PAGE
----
Book 56: Shylock Is My Name
Thursday, December 22, 2016
"I the Jew, they the Christians- no two ways about it, no weasel words. Was it better like that, he wondered. A naked antagonism. No pretending that fences could be mended. An unending, ill-mannered, insoluble contrariety. Did it mean that all parties at least knew where they stood? That at least you knew your enemy. And would go on knowing him until the end of time."
Dates read: May 27-29, 2016
When something is written about 400 years ago, it's likely that however good it is, it's also problematic. So even though Shakespeare's classics have endured over time, there are some portions of them that take your breath away a little reading it in modern times. Like in one of my favorites, Much Ado About Nothing, a couple we're supposed to be rooting for as endgame has a man who publicly humiliates his fiancee on their wedding day because he has been misled into believing she's no longer a virgin. After she's been dumped at the altar, her own father believes the man over her and tries to do violence to her and to himself for the shame of it all. These two do marry at the end of the play and we're meant to be pleased by this reunion. Um, what? And then there's The Merchant of Venice, which contains both one of the most poignant speeches on our shared humanity I've ever come across as well as an astonishing amount of anti-Semitism. But in England in the 1600s, anti-Semitism was par for the course.
Howard Jacobson's Shylock Is My Name is another entry in the Hogarth Shakespeare series (like Vinegar Girl), updating the just-mentioned The Merchant of Venice. This presents a definite adaptation challenge...while open hatred of Jews was common in Elizabethan England and Italy, where the play is actually set, and anti-Semitism is definitely still alive and well today, it's not really the same world we live in anymore after the Holocaust. There's some interesting ways you could go with the sentiments underlying The Merchant of Venice, probably most obviously anti-Muslim sentiment in a post-9/11 world, or any country with ethnic disputes over a contested border. But Jacobson chooses to set his work in modern-day England and keep the play's original dynamic in place. Not only that, he wholesale imports the original character of Shylock the moneylender himself.
During most of the book, it's unclear whether Shylock is a hallucination seen only by Simon, our protagonist, but eventually other characters interact with him as well. How exactly this works is never explained, which is confusing because Shylock is a pretty major character. Why Jacobson chose to gloss over this detail while including an entire section about Simon's failed first marriage to a Gentile woman is a choice I found confusing and kind of off-putting. What I found far more off-putting though, was Simon's relationship with his daughter Beatrice, which is at the center of the plot. He spends an awful lot of time thinking about his daughter's sexuality, whether it's the boys she's sleeping with (and whether or not they have a foreskin) or thinking about his daughter's body in ways that seem way too close to the line of impropriety for a father. I'm a reader who really looks for character-driven dramas, and none of the characters, including Simon, Shylock, and Beatrice were particularly well-developed or interesting.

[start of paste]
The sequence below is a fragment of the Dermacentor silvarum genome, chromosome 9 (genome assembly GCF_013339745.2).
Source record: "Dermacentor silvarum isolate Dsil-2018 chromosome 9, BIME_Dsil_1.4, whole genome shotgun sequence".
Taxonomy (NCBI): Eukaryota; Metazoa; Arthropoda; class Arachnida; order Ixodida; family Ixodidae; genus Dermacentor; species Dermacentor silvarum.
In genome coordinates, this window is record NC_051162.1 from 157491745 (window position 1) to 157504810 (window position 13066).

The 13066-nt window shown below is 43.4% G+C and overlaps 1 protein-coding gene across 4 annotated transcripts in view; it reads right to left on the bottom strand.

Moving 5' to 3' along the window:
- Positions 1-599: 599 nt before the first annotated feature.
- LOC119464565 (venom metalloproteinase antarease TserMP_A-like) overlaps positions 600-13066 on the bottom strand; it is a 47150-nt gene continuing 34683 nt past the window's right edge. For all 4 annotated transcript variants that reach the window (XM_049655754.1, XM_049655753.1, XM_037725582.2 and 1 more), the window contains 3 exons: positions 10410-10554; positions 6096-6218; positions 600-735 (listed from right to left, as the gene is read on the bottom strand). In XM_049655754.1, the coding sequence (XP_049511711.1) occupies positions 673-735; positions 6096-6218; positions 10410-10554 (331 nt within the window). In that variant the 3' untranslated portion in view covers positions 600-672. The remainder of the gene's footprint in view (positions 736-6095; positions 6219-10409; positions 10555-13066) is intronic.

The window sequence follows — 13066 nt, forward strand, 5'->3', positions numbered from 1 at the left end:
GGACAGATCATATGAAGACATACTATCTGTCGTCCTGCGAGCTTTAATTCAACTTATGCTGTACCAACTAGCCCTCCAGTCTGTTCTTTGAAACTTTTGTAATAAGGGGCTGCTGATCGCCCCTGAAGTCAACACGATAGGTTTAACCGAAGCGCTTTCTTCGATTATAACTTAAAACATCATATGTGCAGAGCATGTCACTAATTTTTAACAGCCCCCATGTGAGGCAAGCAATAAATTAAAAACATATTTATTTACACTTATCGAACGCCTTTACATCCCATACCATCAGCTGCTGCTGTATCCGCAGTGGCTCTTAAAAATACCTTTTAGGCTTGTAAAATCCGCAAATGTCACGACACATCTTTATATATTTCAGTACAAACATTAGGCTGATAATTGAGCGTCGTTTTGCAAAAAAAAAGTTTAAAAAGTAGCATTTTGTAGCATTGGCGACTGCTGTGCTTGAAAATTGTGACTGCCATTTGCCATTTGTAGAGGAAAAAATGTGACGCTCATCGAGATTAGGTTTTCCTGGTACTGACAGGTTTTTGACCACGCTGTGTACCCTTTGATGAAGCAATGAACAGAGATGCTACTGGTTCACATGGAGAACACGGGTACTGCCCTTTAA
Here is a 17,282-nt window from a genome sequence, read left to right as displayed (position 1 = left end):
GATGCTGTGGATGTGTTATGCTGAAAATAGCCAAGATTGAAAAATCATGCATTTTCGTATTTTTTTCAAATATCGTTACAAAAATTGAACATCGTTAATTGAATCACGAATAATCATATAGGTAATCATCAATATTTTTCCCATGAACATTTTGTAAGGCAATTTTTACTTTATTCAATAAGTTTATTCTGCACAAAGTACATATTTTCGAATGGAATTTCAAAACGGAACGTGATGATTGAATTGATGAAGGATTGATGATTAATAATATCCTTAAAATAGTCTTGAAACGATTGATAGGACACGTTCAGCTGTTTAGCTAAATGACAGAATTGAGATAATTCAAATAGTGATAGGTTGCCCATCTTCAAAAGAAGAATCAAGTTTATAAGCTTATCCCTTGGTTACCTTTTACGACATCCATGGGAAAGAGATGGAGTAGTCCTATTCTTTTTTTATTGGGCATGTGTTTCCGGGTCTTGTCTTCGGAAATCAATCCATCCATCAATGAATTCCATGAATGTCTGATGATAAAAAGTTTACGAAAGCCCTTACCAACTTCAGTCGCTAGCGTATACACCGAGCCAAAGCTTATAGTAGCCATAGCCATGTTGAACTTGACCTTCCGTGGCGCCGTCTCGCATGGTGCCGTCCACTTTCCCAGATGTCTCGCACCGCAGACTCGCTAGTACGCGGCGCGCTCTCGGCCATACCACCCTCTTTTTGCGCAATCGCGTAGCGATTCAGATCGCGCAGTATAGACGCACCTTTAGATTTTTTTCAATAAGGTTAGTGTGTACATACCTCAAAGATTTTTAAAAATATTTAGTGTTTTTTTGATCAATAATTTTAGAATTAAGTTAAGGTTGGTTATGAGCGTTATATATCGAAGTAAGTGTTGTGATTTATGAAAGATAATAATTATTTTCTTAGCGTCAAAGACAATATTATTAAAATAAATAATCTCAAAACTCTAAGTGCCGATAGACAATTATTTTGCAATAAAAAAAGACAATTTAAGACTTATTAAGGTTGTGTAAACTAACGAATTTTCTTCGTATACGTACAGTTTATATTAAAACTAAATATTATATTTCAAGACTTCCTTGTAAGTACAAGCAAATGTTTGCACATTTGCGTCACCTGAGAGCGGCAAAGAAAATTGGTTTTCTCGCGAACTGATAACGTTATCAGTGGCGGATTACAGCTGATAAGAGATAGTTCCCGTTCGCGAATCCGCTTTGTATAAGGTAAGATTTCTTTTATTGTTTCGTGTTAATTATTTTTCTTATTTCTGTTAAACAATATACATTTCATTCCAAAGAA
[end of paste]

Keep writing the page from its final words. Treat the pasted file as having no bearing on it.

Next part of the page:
Ultimately, I just felt like this book wasn't for me. And by that I mean that besides my own quibbles with the writing choices, it was very concerned with Jewish male identity, particularly as it relates to fatherhood. As a childless Gentile female, the long discussions between Shylock and Simon about their shared religion/culture and their struggles as fathers to young Jewish women were just things I have no frame of reference to appreciate or understand. Since that was a central conceit of the novel, I never connected with it and unless those are issues that are relevant or appealing to you, I can't imagine that many people would enjoy reading it. I pushed myself to read it as quickly as I could so I could move on to the next thing.
Tell me, blog friends...do you need to connect with the characters somehow to enjoy a novel?
One year ago, I was reading: Still Occidental Mythology
**I received a free copy of this book from NetGalley in exchange for a fair and honest review**
Posted by Gabby at 9:00 AM
Labels: antisemitism, contemporary fiction, hogarth shakespeare, howard jacobson, shylock is my name, the merchant of venice, two stars